Before this court decision the Government had increased the supply of heavy fuel to Dowan’s firm – Independent Power Tanzania Ltd (IPTL) – enabling it to pump more electricity into the national grid to ease the ongoing power rationing – Majira.
The ‘Twin Towers’ case
In September the Bank of Tanzania’s former Director Amatus Liyumba was sentenced by the Kisutu Resident Magistrate’s Court to two years in jail after he was found guilty of abuse of office during the construction of the Bank of Tanzania’s ‘Twin Towers’ project. His lawyers immediately filed an appeal. The change of scope of the work being done had been under the supervision of the Bank’s former Governor the late Dr Daudi Balali, who was in charge, they claimed. They further submitted that the court erred when it dismissed the appellant’s defence and his witness, former BoT secretary Bosco Kimela, on grounds that they had cooked their testimony because they were locked in the same remand prison – Guardian.
Visitors to Dar-es-Salaam cannot fail to see evidence of the construction boom in the city. Perhaps most obvious is the number of skyscrapers being constructed in the central Kivukoni area (see photograph). One casualty is the Nyumba ya Sanaa (Nyerere Cultural Centre) which has been demolished to make way for a tower. The centre’s operations will be relocated to Msasani Village.
An ambitious project to try and alleviate the chronic congenstion faced by commuters is the Dar es Salaam Rapid Transit (DART) project, which was launched by President Kikwete in September and is expected to start operating in 2012. The system will use guided buses (Bus Rapid Transit) on segregated bus lanes, and dala-dalas will no longer be allowed to operate on the routes, but will operate as feeder services to the DART arterial routes.
The project will comprise six phases and a total of 130km of road plus two workshops, five main stations and six feeder stations. The first phase has just been let to Chinese firm Beijing International Engineering Group (BCEG). The route follows Morogoro Road from Kimara – Ubungo – Kivukoni with branches to Kariakoo and Morocco. 145 articulated buses, each capable of carrying 140 passengers will operate on the route, with an expected 400,000 passengers using the system every day. Subsequent phases comprise Kilwa Road, Nyerere Road, Bagamoyo Road, and orbital routes. The scheme further includes cycle tracks alongside the routes with the aim of encouraging non-motorised transport in the city. Funding for the project comes from the World Bank and UNEP as well as the Tanzanian governemnt.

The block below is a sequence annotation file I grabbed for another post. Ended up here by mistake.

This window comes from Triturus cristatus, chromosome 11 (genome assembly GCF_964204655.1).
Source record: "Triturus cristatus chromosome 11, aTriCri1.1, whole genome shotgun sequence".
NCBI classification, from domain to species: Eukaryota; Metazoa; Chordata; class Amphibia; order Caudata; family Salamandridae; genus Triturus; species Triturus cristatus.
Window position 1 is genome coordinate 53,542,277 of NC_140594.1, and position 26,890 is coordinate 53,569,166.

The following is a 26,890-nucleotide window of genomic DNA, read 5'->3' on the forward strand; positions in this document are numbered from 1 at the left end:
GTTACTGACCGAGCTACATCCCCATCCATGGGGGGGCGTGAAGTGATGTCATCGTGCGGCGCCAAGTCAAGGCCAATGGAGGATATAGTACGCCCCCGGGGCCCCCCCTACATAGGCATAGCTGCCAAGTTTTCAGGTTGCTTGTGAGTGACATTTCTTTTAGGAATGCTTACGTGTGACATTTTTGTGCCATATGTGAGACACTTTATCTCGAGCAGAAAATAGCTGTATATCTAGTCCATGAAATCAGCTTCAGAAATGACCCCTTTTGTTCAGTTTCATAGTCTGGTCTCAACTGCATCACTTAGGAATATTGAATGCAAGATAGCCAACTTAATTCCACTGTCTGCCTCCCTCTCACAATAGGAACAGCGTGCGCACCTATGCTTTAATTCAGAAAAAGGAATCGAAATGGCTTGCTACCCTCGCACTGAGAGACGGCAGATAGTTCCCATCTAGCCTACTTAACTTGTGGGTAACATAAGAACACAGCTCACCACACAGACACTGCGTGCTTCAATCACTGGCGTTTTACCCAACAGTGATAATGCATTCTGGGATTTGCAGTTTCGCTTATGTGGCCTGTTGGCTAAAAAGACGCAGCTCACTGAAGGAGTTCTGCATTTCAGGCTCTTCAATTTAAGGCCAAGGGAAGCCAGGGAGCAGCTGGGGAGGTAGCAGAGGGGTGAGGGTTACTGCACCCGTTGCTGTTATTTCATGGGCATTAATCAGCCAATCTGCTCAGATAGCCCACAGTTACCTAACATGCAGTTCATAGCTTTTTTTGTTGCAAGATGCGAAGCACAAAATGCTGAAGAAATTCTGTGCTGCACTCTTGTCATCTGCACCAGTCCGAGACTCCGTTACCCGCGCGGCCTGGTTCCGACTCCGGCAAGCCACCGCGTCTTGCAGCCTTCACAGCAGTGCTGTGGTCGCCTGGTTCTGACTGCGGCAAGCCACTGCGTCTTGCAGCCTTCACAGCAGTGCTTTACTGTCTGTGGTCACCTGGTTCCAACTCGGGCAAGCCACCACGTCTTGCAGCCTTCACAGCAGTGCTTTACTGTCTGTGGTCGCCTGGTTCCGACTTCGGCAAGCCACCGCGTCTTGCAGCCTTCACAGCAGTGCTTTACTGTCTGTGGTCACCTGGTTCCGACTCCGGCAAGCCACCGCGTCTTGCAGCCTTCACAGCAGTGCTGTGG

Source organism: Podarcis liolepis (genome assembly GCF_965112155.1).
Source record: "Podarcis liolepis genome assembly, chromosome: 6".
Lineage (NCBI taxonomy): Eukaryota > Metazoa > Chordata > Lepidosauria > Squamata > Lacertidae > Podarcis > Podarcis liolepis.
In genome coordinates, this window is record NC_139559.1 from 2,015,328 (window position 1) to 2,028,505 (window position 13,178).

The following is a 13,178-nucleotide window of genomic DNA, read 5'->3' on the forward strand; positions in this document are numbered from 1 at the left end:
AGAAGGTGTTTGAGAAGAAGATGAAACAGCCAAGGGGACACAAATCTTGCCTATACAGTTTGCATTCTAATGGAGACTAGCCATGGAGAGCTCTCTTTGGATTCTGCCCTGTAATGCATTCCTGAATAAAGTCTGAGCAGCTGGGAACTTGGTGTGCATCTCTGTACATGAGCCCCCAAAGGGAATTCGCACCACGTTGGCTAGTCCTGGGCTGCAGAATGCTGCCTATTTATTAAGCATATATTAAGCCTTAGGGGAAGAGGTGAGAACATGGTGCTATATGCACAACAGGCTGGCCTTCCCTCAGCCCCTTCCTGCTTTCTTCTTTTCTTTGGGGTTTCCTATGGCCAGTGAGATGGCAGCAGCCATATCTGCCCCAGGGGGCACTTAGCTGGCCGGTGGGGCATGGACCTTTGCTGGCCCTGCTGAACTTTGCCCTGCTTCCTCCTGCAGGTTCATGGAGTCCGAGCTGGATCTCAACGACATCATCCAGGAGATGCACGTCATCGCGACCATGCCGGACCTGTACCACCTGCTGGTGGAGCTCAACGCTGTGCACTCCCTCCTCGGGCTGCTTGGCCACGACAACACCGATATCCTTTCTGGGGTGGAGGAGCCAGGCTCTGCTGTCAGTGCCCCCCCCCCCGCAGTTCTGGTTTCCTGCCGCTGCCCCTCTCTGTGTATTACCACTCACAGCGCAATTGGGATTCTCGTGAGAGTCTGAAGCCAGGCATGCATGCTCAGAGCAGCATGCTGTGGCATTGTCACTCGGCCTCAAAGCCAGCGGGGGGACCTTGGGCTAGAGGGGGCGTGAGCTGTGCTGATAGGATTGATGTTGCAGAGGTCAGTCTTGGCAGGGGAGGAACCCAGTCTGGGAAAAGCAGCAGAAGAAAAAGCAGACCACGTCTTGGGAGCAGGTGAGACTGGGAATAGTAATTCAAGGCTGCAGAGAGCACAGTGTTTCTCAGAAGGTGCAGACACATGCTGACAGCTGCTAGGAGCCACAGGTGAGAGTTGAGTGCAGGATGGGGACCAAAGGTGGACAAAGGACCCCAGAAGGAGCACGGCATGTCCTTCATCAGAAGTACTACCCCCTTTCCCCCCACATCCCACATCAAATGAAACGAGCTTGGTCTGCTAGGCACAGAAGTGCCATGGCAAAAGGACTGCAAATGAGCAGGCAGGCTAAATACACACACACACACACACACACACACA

The government has also released a tender for construction of a road flyover at Tazara and a bridge at Bendera Tatu that will link the junction of Nyerere Road to Bibi Titi Road, also with the aim of reducing congestion.
Private development is gradually spreading outwards from the central areas of the city, for example a large mixed use project planned for Mchikichini, Illala district, with over 1,600 multi storey flats, office accommodation and hotels, jointly funded with a Malaysian company.
Construction work is also underway at Julius Nyerere International Airport (JNIA). Speaking at the official launch of the project, Tanzania Airports Authority (TAA) Director General, Mr Prosper Tesha said that the project would involve rehabilitation of taxiways, runways and sewage system, and is set to be finished by May 2011.
The Tanzania Zambia Railway Authority (Tazara) has signed a contract with a Chinese manufacturer for the manufacture and supply of 90 container wagons worth approximately US$5 million. The Chinese company was given eight months in which to manufacture and deliver the wagons which will be used in the transportation of containerised cargo and metals such as copper and manganese. Other components of the agreement are expected to follow including the supply of six new mainline locomotives, rehabilitation of three shunting locomotives and training of staff. Chinese ambassador to Zambia Li Qiangmin was quoted as saying that Tazara was a symbol of friendship between Zambia and China and his country was saddened by problems the company was facing. “We are sending a technical team to Tazara to investigate the problems and help them improve efficiency,” the envoy said. Tanzania’s Infrastructure Development Minister Shukuru Kawambwa was quoted as saying that the Chinese financing was intended to save Tazara from total collapse as the company had been experiencing major operational and financial problems with a debt burden of over US$100 million – Guardian.
Addressing a conference of leading financiers in Dar es Salaam Prime Minister Mizengo Pinda stated that strong supervisory enforcement of financial regulations had enabled Tanzania to weather the storm during the recent world economic crisis without too much impact compared to other countries. Limited links with the global financial markets had also helped to keep the country’s financial sector strong and sound, as the world went through its most severe financial crisis in recent times. All major financial indicators of the local banking sector had remained strong he said. The banking system had remained adequately capitalised against any potential financial risk and the ratio of non-performing loans to total loans had remained within prudential limits. “Furthermore, the banking system has managed to keep enough liquidity to operate smoothly and cover its liabilities without recourse to the central bank.”